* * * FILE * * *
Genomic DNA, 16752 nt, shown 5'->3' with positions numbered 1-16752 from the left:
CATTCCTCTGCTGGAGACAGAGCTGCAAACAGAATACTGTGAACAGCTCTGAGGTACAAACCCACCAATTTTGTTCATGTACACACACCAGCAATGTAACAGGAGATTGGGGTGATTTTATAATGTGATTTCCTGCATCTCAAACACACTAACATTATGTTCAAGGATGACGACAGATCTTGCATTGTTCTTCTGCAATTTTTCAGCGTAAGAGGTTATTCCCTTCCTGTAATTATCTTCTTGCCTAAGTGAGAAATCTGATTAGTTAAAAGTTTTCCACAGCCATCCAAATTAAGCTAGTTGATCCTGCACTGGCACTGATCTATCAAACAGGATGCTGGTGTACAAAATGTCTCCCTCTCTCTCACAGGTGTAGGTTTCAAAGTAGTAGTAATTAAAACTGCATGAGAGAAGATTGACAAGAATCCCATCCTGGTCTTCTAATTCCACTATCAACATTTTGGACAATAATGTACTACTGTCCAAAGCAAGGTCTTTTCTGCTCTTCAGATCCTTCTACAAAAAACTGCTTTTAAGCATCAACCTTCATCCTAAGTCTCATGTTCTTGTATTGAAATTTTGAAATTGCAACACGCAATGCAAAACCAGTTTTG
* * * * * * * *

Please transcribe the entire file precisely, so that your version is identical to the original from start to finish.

Genomic DNA, 16752 nt, shown 5'->3' with positions numbered 1-16752 from the left:
CATTCCTCTGCTGGAGACAGAGCTGCAAACAGAATACTGTGAACAGCTCTGAGGTACAAACCCACCAATTTTGTTCATGTACACACACCAGCAATGTAACAGGAGATTGGGGTGATTTTATAATGTGATTTCCTGCATCTCAAACACACTAACATTATGTTCAAGGATGACGACAGATCTTGCATTGTTCTTCTGCAATTTTTCAGCGTAAGAGGTTATTCCCTTCCTGTAATTATCTTCTTGCCTAAGTGAGAAATCTGATTAGTTAAAAGTTTTCCACAGCCATCCAAATTAAGCTAGTTGATCCTGCACTGGCACTGATCTATCAAACAGGATGCTGGTGTACAAAATGTCTCCCTCTCTCTCACAGGTGTAGGTTTCAAAGTAGTAGTAATTAAAACTGCATGAGAGAAGATTGACAAGAATCCCATCCTGGTCTTCTAATTCCACTATCAACATTTTGGACAATAATGTACTACTGTCCAAAGCAAGGTCTTTTCTGCTCTTCAGATCCTTCTACAAAAAACTGCTTTTAAGCATCAACCTTCATCCTAAGTCTCATGTTCTTGTATTGAAATTTTGAAATTGCAACACGCAATGCAAAACCAGTTTTG